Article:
The game of baseball changed drastically throughout the course of Angell’s life, so much so as to become nearly unrecognizable to the lifelong fan as he watched Jacob deGrom’s Gibson-like brilliance for the Mets in his later years. But Angell’s writing hardly strayed into the nostalgic or wistful for the version of the game that he loved as a child and in the prime of his writing career.
Angell could not recall the first time he attended a live baseball game, as he wrote in his 2007 memoir, “Let Me Finish.”
“My father began taking me and my four-years-older sister to games at some point in the latter twenties, but no first-ever view of Babe Ruth or of the green barn of the Polo Grounds remains in mind,” he wrote. “We must have attended with some regularity, because I’m sure I saw the Babe and Lou Gehrig hit back-to-back home runs on more than one occasion. Mel Ott’s stumpty, cow-tail swing is still before me, and so are Gehrig’s thick calves and Ruth’s debutante ankles.”
He recalled an instance of seeing Ruth on the street in Manhattan, after the Babe had retired, wearing a camel-hair coat.
“How it felt to be a young baseball fan in the thirties can be appreciated only if I can bring back this lighter and fresher atmosphere,” Angell wrote in “Let Me Finish.”
“Attending a game meant a lot, to adults as well as to a boy, because it was the only way you could encounter athletes and watch what they did. There was no television, no instant replay, no evening highlights.”
Angell’s fascination with the athletes — the ballplayers — was the foundation of his baseball writing career.
“I collected great lines and great baseball talkers — lifetime .300 talkers — like a billionaire hunting down Cézannes and Matisses,” Angell said in his Spink Award acceptance speech. “I stalked these guys and buttered them up and got their flow into my notebooks and onto my tapes, and, in rivers, into the magazine.”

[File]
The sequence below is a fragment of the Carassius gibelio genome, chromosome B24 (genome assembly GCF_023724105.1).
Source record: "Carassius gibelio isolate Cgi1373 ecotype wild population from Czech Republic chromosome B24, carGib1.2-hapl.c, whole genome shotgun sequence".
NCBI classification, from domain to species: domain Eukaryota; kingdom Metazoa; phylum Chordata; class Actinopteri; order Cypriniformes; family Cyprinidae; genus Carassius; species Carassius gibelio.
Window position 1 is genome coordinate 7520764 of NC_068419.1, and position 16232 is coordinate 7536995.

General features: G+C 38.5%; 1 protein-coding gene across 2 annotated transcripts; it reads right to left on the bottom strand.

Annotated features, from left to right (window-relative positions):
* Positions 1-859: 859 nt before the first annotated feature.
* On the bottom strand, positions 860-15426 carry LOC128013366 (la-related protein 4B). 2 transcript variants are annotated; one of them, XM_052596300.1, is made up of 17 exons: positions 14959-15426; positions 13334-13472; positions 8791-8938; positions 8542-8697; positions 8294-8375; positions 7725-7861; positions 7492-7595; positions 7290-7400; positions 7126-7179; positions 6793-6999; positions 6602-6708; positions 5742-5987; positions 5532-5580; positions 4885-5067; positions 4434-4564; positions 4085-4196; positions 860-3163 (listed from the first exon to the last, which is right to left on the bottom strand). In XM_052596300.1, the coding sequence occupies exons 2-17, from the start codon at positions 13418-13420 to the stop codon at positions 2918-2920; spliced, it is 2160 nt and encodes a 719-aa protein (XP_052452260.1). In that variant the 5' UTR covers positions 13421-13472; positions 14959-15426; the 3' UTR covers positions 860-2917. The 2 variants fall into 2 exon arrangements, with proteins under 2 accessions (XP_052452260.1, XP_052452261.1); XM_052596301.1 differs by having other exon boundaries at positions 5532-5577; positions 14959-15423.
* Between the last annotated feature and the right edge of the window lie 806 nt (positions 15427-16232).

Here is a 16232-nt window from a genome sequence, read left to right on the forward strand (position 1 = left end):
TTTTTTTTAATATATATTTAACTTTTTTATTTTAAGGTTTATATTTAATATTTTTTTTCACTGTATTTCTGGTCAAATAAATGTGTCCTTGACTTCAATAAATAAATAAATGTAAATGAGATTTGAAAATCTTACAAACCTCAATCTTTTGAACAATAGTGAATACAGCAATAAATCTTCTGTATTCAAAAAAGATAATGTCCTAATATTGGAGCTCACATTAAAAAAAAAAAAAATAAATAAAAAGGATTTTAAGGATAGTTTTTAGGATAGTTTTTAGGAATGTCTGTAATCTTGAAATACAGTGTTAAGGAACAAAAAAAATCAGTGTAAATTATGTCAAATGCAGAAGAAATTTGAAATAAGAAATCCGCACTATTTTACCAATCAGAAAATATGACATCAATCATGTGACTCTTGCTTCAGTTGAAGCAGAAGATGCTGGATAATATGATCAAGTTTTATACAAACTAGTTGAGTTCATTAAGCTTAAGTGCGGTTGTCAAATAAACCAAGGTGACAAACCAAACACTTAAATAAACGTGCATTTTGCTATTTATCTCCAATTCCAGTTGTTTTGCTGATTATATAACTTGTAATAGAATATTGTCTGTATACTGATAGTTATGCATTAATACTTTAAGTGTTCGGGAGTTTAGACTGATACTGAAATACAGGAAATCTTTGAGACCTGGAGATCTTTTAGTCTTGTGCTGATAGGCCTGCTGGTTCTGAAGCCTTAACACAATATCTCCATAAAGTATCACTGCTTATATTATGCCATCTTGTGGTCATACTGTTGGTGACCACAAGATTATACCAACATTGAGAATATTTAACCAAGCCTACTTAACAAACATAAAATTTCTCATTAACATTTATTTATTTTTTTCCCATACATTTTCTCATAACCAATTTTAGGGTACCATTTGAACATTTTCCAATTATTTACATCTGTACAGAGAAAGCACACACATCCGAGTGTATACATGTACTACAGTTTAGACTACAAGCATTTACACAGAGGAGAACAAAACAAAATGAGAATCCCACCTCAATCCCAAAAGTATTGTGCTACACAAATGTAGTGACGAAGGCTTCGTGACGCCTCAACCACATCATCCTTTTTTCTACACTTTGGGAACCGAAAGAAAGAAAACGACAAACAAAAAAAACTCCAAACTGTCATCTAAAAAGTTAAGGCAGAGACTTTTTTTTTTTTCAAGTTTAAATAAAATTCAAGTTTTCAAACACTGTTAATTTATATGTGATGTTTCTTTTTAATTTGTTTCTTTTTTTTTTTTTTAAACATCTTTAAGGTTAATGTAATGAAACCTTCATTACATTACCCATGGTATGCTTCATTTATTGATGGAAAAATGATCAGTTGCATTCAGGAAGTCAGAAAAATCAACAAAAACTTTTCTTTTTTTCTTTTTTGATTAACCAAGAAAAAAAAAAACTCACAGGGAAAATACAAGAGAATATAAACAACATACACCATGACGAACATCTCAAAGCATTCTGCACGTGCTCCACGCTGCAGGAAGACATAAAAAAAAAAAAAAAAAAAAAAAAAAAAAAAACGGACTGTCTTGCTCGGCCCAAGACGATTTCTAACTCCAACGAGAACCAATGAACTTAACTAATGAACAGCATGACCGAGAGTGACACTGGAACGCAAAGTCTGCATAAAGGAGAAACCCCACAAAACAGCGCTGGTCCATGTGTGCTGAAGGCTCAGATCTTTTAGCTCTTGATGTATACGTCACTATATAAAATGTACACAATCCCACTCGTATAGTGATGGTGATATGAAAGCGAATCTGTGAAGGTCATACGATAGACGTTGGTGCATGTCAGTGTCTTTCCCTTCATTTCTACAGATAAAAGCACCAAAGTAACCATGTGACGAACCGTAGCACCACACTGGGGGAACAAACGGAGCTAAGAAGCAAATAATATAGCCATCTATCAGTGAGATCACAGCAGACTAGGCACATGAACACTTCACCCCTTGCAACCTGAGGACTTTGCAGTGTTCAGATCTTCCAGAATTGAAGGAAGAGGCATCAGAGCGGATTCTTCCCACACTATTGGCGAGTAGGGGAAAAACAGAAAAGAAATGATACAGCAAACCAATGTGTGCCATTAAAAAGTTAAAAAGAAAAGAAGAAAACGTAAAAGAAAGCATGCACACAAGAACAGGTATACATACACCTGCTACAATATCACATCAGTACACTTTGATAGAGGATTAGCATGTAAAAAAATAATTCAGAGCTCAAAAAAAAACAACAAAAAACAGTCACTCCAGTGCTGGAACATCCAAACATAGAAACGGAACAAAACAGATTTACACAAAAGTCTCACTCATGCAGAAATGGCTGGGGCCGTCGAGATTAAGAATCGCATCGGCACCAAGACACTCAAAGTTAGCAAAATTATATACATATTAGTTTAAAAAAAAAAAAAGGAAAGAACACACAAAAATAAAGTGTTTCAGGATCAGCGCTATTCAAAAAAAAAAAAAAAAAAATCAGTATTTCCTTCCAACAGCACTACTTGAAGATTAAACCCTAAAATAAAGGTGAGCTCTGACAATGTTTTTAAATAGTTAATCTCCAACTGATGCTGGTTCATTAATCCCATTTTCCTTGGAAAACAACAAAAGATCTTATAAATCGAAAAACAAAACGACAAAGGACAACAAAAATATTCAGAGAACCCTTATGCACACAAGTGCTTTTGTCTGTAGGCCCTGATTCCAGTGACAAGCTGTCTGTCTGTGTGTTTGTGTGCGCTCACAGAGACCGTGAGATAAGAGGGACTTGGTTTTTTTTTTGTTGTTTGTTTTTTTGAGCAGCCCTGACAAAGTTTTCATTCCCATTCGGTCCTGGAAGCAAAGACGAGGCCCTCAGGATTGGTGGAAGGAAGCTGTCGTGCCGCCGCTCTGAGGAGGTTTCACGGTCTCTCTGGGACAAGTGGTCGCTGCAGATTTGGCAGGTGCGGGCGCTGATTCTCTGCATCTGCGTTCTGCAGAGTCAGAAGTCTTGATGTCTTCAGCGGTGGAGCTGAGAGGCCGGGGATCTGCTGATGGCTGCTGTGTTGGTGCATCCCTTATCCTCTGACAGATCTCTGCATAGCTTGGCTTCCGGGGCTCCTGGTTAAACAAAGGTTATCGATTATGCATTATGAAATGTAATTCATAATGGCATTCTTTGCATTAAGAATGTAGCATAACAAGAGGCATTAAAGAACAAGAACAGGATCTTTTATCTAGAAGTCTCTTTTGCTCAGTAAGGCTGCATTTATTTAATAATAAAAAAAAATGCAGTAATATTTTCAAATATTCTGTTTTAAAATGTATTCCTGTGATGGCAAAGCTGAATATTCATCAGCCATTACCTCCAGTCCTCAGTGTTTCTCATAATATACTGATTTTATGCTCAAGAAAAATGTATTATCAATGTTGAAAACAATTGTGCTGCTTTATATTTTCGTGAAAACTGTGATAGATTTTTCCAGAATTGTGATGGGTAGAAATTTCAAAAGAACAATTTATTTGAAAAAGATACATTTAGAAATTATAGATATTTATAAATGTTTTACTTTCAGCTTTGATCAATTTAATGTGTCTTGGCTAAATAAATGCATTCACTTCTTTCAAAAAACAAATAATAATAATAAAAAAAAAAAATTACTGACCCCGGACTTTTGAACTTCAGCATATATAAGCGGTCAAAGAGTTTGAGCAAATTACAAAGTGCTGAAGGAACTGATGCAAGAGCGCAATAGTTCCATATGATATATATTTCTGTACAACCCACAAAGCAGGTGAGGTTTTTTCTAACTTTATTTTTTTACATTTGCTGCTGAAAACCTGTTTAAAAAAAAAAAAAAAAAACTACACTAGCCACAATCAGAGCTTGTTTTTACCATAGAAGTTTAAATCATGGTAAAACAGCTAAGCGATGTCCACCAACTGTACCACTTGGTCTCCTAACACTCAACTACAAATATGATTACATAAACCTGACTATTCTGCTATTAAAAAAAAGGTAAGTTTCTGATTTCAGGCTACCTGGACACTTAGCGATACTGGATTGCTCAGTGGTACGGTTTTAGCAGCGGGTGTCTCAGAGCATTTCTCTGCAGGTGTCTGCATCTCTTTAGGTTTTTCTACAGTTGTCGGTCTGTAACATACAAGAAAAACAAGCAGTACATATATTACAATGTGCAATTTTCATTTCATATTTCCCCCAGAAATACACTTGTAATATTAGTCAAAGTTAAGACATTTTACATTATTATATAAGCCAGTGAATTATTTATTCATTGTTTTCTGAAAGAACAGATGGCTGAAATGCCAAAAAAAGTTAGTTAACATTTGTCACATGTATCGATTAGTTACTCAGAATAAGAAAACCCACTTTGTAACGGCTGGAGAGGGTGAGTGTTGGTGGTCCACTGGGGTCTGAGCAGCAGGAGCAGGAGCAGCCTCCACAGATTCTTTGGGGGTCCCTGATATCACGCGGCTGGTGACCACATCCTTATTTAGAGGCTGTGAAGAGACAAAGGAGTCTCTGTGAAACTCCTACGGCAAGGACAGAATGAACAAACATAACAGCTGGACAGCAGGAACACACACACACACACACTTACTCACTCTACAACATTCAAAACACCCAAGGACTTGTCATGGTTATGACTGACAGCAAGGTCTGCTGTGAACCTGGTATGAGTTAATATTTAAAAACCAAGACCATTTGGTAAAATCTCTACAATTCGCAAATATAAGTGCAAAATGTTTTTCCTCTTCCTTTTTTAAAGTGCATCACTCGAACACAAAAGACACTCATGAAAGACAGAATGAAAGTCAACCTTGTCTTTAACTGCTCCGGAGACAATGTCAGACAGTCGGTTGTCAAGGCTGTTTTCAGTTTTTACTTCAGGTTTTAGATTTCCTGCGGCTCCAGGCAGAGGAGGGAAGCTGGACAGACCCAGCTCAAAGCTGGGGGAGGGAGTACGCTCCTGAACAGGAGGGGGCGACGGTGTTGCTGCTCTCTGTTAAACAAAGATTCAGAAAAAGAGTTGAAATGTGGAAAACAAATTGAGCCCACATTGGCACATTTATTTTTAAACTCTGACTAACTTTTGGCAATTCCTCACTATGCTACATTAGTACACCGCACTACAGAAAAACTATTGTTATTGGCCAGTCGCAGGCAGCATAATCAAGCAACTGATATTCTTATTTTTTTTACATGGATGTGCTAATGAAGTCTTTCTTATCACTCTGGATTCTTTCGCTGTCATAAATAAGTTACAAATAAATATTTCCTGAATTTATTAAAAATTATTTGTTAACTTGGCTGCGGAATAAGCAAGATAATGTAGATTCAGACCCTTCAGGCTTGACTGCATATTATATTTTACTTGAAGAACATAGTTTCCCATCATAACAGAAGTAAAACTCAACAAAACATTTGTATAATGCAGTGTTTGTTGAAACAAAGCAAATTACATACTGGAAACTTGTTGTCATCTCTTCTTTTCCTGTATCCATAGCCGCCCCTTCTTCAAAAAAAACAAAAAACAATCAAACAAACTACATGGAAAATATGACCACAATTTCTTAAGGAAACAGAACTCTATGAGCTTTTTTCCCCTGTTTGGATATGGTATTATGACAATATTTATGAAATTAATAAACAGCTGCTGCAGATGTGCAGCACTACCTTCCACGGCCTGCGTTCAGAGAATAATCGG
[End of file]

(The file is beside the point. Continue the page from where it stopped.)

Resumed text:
Angell was more versatile than a single-minded ballwriter, spending much of his career as the fiction editor at The New Yorker and championing and editing writer John Updike. He eventually split his time between his home in Manhattan and a home in Brooklin, Maine, where his mother and stepfather had lived.
Throughout his career, Angell published a series of five baseball essay anthologies, starting with “The Summer Game” in 1972. He often documented the game he loved at its best: Full of brilliant, passionate, creative minds. He covered Steve Blass’s career-ending yips and Gibson’s intimidating yet anguished persona, and wrote a book with David Cone in the dark days of his career. He didn’t shy away from the toughest personalities in the game — finding common ground with Ted Williams due to both having sons named John Henry — while delighting in his relationship with Dan Quisenberry, one of the game’s quintessential quirky relievers.
“My gratitude always goes back to baseball itself, which turned out to be so familiar and so startling, so spacious and exacting, so easy-looking and so heart-breakingly difficult that it filled up my notebooks and seasons in a rush,” Angell said during his Hall of Fame speech. “A pastime indeed.”
(Photo from 2014: Mike Groll / Associated Press)